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https://www.readbyqxmd.com/read/28538829/maturation-of-long-latency-auditory-evoked-potentials-in-hearing-children-systematic-review
#1
Liliane Aparecida Fagundes Silva, Fernanda Cristina Leite Magliaro, Ana Claudia Martinho de Carvalho, Carla Gentile Matas
Purpose: To analyze how Auditory Long Latency Evoked Potentials (LLAEP) change according to age in children population through a systematic literature review. Research strategies: After formulation of the research question, a bibliographic survey was done in five data bases with the following descriptors: Electrophysiology (Eletrofisiologia), Auditory Evoked Potentials (Potenciais Evocados Auditivos), Child (Criança), Neuronal Plasticity (Plasticidade Neuronal) and Audiology (Audiologia)...
May 15, 2017: CoDAS
https://www.readbyqxmd.com/read/28538168/the-menagerie-of-the-basal-forebrain-how-many-neural-species-are-there-what-do-they-look-like-how-do-they-behave-and-who-talks-to-whom
#2
REVIEW
Chun Yang, Stephen Thankachan, Robert W McCarley, Ritchie E Brown
The diverse cell-types of the basal forebrain control sleep-wake states, cortical activity and reward processing. Large, slow-firing, cholinergic neurons suppress cortical delta activity and promote cortical plasticity in response to reinforcers. Large, fast-firing, cortically-projecting GABAergic neurons promote wakefulness and fast cortical activity. In particular, parvalbumin/GABAergic neurons promote neocortical gamma band activity. Conversely, excitation of slower-firing somatostatin/GABAergic neurons promotes sleep through inhibition of cortically-projecting neurons...
May 21, 2017: Current Opinion in Neurobiology
https://www.readbyqxmd.com/read/28535586/an-experimental-infarct-targeting-the-internal-capsule-histopathological-and-ultrastructural-changes
#3
Chang-Woo Han, Kyung-Hwa Lee, Myung Giun Noh, Jin-Myung Kim, Hyung-Seok Kim, Hyung-Sun Kim, Ra Gyung Kim, Jongwook Cho, Hyoung-Ihl Kim, Min-Cheol Lee
BACKGROUND: Stroke involving the cerebral white matter (WM) has increased in prevalence, but most experimental studies have focused on ischemic injury of the gray matter. This study was performed to investigate the WM in a unique rat model of photothrombotic infarct targeting the posterior limb of internal capsule (PLIC), focusing on the identification of the most vulnerable structure in WM by ischemic injury, subsequent glial reaction to the injury, and the fundamental histopathologic feature causing different neurologic outcomes...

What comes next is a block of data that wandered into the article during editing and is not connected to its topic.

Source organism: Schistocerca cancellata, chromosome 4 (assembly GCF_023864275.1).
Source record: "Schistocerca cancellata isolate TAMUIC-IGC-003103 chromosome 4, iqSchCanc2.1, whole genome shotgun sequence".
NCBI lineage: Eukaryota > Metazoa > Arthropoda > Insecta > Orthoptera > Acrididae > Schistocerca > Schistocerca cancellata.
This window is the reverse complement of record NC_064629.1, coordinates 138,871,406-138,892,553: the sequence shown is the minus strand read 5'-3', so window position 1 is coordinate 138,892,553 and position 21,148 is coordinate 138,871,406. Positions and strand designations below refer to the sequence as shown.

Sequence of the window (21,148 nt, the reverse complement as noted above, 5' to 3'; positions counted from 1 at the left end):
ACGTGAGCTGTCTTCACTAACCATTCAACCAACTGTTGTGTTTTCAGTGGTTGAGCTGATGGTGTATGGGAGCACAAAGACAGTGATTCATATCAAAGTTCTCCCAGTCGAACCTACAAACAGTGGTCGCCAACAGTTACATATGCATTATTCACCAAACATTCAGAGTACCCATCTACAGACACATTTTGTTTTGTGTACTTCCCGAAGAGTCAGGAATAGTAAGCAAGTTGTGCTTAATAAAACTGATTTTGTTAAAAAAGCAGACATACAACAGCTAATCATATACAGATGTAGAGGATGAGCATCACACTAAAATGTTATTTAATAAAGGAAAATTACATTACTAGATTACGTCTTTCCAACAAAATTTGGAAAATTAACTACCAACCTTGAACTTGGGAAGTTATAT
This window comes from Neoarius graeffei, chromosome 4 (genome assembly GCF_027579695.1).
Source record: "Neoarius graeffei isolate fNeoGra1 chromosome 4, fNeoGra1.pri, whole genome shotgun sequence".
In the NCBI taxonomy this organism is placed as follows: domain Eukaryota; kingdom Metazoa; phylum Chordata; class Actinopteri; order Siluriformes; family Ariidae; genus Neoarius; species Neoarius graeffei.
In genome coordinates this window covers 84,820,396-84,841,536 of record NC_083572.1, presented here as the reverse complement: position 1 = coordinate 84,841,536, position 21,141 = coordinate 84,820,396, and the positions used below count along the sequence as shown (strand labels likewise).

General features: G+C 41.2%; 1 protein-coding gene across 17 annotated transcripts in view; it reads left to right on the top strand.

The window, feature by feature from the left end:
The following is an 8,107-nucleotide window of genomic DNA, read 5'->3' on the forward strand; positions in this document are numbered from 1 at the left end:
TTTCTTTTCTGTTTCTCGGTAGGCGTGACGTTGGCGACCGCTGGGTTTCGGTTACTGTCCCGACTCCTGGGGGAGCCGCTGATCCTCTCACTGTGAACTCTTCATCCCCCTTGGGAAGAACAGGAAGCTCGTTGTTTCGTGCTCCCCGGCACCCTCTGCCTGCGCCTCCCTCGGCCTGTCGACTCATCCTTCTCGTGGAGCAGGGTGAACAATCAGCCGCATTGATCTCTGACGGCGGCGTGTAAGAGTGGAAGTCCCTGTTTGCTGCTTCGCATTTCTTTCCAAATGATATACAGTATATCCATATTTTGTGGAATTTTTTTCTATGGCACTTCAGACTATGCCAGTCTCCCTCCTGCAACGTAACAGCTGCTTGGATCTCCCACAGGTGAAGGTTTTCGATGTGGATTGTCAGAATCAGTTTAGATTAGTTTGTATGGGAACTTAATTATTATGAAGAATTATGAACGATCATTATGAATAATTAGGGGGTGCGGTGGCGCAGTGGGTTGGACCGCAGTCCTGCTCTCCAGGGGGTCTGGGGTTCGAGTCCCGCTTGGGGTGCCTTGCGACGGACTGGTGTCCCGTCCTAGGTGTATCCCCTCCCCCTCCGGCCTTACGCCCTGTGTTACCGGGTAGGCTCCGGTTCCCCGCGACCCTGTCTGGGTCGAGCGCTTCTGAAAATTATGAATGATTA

May 2017: Journal of Pathology and Translational Medicine
https://www.readbyqxmd.com/read/28534262/inflammatory-changes-in-paravertebral-sympathetic-ganglia-in-two-rat-pain-models
#4
Ai-Ling Li, Jing-Dong Zhang, Wenrui Xie, Judith A Strong, Jun-Ming Zhang
Injury to peripheral nerves can lead to neuropathic pain, along with well-studied effects on sensory neurons, including hyperexcitability, abnormal spontaneous activity, and neuroinflammation in the sensory ganglia. Neuropathic pain can be enhanced by sympathetic activity. Peripheral nerve injury may also damage sympathetic axons or expose them to an inflammatory environment. In this study, we examined the lumbar sympathetic ganglion responses to two rat pain models: ligation of the L5 spinal nerve, and local inflammation of the L5 dorsal root ganglion (DRG), which does not involve axotomy...
May 22, 2017: Neuroscience Bulletin
https://www.readbyqxmd.com/read/28534043/familiarity-detection-is-an-intrinsic-property-of-cortical-microcircuits-with-bidirectional-synaptic-plasticity
#5
Xiaoyu Zhang, Han Ju, Trevor B Penney, Antonius M J VanDongen
Humans instantly recognize a previously seen face as "familiar." To deepen our understanding of familiarity-novelty detection, we simulated biologically plausible neural network models of generic cortical microcircuits consisting of spiking neurons with random recurrent synaptic connections. NMDA receptor (NMDAR)-dependent synaptic plasticity was implemented to allow for unsupervised learning and bidirectional modifications. Network spiking activity evoked by sensory inputs consisting of face images altered synaptic efficacy, which resulted in the network responding more strongly to a previously seen face than a novel face...
May 2017: ENeuro
https://www.readbyqxmd.com/read/28532358/experience-dependent-structural-plasticity-in-the-visual-system
#6
Kalen P Berry, Elly Nedivi
During development, the environment exerts a profound influence on the wiring of brain circuits. Due to the limited resolution of studies in fixed tissue, this experience-dependent structural plasticity was once thought to be restricted to a specific developmental time window. The recent introduction of two-photon microscopy for in vivo imaging has opened the door to repeated monitoring of individual neurons and the study of structural plasticity mechanisms at a very fine scale. In this review, we focus on recent work showing that synaptic structural rearrangements are a key mechanism mediating neural circuit adaptation and behavioral plasticity in the adult brain...
October 14, 2016: Annual Review of Vision Science
https://www.readbyqxmd.com/read/28528122/probdnf-inhibits-proliferation-migration-and-differentiation-of-mouse-neural-stem-cells
#7
Jia-Yi Li, Jia Liu, Nimshitha Pavathuparambil Abdul Manaph, Larisa Bobrovskaya, Xin-Fu Zhou